A friend recently gave me three books of Charlie Brooker’s TV reviews going back a decade or more – ideal lavatory reading material, as it turns out, and that’s where I keep them. As amusingly acerbic as ever, Brooker’s musings on what his job forced him to watch on the box are nevertheless significant pointers as to the transient disposability of contemporary pop culture. I would probably laugh out even louder were I able to recall any of the programmes or personalities he rips to shred with such witty malevolence, yet the fact that I’m stumped when he describes a particular ‘Big Brother’ contestant or some doomed ITV celebrity circus makes the reading experience a tad frustrating.
Like looking at old copies of ‘Private Eye’ from the 90s (I have a few) and trying to remember some obscure Minister in Major’s Government who’s been caught with his trousers down or his hand in the till, leafing through Brooker’s early noughties time capsules reminds me how the lifespan of even the most entertaining critiques of the here and now is as limited as the figures they mock.
Judging by the already meaningless accounts of events going back barely a decade, it’s probably fair to say very few (if any) of the characters that dominate today’s media mediums will still be on the tip of the masses’ tongues 47 years from now. It’s testament to the enduring appeal and remarkable staying power of their predecessors, however, that the apparently final performance of Black Sabbath yesterday made the headlines.
Some say the combination of the words Heavy and Metal first appeared in a late 60s review of a Jimi Hendrix gig – ‘like heavy metal falling from the sky’ was the phrase Hendrix’s manager Chas Chandler recalled; some trace it back to Steppenwolf’s 1968 biker anthem, ‘Born to be Wild’ (‘Heavy metal thunder’); but as a musical genre, even acknowledging the influence of Hendrix and Cream’s turbo-charged psychedelic blues, it’s possibly fair to pinpoint the beginnings of Heavy Metal to the arrival of Black Sabbath.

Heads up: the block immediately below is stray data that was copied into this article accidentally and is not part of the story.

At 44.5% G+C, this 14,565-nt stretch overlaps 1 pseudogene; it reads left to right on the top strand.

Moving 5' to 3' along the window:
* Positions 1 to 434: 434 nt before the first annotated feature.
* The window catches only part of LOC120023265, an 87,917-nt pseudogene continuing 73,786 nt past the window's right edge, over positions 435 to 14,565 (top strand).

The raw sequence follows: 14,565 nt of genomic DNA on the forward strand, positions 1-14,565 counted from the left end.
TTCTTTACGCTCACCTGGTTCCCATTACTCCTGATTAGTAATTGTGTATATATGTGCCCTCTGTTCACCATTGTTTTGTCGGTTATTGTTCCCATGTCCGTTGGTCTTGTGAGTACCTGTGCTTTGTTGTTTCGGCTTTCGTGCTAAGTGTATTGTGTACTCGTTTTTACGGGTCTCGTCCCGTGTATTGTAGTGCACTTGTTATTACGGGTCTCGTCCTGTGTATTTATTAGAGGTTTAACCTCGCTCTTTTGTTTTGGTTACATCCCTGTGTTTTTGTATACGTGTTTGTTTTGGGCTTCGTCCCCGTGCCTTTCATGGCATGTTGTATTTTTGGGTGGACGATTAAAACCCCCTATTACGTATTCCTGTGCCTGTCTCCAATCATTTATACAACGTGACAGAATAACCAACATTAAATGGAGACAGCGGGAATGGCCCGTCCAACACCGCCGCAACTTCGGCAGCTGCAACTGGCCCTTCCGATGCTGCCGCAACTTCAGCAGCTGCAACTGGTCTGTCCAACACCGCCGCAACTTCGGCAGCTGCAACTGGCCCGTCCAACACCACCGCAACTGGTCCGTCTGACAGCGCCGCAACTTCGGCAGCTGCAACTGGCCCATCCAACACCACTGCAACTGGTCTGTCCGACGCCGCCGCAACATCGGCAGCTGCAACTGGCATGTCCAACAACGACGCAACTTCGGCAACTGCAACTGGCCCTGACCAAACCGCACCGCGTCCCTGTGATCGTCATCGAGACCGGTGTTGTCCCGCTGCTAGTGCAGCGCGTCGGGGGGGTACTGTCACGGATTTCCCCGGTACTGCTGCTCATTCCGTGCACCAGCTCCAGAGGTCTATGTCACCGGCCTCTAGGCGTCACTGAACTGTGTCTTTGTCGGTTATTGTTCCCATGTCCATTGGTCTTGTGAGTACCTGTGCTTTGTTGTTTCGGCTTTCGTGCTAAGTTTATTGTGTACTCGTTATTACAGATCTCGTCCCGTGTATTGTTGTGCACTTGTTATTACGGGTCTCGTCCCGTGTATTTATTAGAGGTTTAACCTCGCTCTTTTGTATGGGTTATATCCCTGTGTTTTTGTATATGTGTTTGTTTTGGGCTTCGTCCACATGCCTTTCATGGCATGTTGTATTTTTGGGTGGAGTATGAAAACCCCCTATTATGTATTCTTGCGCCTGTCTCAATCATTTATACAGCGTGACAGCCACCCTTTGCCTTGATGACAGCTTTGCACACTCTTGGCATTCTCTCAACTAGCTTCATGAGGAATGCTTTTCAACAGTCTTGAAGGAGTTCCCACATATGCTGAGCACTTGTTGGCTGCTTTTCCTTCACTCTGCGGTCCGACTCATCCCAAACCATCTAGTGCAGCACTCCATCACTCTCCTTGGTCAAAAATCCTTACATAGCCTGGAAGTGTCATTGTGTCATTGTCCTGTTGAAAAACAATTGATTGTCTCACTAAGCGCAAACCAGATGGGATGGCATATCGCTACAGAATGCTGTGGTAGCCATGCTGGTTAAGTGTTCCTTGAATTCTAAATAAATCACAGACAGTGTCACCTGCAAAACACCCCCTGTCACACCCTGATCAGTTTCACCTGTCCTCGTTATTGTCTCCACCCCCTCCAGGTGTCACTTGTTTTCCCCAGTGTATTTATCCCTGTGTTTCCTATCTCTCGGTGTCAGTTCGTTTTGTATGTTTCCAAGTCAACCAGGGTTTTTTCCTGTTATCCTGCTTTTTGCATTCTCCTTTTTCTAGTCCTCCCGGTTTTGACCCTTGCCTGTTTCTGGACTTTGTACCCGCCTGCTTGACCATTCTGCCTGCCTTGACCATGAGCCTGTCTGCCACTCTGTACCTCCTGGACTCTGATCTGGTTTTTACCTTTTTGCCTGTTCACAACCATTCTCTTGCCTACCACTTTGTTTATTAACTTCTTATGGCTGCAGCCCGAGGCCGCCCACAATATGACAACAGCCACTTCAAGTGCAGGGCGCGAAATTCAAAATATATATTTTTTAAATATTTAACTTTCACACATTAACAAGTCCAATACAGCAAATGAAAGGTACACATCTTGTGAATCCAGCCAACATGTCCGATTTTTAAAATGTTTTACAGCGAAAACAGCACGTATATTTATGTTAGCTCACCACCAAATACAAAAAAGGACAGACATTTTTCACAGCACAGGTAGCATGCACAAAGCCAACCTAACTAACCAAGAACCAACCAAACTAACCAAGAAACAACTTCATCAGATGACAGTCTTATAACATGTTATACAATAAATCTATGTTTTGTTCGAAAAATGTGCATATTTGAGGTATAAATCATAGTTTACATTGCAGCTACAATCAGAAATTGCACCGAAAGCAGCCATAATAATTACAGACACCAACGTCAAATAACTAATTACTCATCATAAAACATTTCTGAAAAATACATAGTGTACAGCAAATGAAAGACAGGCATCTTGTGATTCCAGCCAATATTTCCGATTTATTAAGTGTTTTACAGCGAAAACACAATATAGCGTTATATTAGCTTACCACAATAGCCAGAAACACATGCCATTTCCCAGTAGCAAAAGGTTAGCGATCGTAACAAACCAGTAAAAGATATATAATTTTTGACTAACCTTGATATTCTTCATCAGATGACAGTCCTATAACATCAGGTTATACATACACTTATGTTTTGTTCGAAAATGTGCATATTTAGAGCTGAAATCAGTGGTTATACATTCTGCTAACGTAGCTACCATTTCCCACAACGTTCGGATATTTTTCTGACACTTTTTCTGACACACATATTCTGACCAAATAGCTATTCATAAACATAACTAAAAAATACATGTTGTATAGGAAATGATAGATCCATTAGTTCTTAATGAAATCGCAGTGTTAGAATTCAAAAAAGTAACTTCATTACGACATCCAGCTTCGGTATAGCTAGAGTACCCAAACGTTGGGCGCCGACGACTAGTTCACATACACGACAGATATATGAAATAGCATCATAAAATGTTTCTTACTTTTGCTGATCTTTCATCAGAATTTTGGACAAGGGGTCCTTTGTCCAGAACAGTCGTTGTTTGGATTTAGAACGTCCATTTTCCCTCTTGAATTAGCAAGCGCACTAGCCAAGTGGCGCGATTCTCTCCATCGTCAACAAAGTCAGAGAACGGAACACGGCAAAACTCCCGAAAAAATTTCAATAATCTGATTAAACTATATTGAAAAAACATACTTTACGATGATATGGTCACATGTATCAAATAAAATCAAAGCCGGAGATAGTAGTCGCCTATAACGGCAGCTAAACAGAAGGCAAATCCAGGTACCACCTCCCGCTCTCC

Led Zeppelin always disassociated themselves from the term, and to be fair, the virtuoso musicality of Led Zep offered up a good deal more than just the riffs that continue to inspire air-guitarists the world over; similarly, the quasi-classical leanings of Deep Purple often aligned them with nascent Prog Rock as much as guitar-led Hard Rock, so they too can’t be held solely responsible. When it comes to Sabbath, though, there’s no doubt every band to have launched an axe attack upon the eardrums of teenage boys (and their parents) ever since owes them a colossal debt.
Listening to Black Sabbath’s most famous and biggest hit, 1970’s ‘Paranoid’, it’s evident that this was a band whose natural allies were not Led Zep or Purple, but The Stooges. Like Iggy Pop’s band of brothers, Sabbath emerged from the unfashionable industrial heartlands – in the case of The Stooges, Detroit, and in the case of Ozzy’s gang, Birmingham. Unlike many of their contemporaries, Sabbath didn’t enjoy the Art School route to pop stardom and all the esoteric influences such a leg-up afforded, but were genuine working-class heroes, far more genuine than, say, The Clash. They grew up in a tough, dirty city and endured an underprivileged background of hard menial labour and dysfunctional families scarred by war. They had nothing to lose.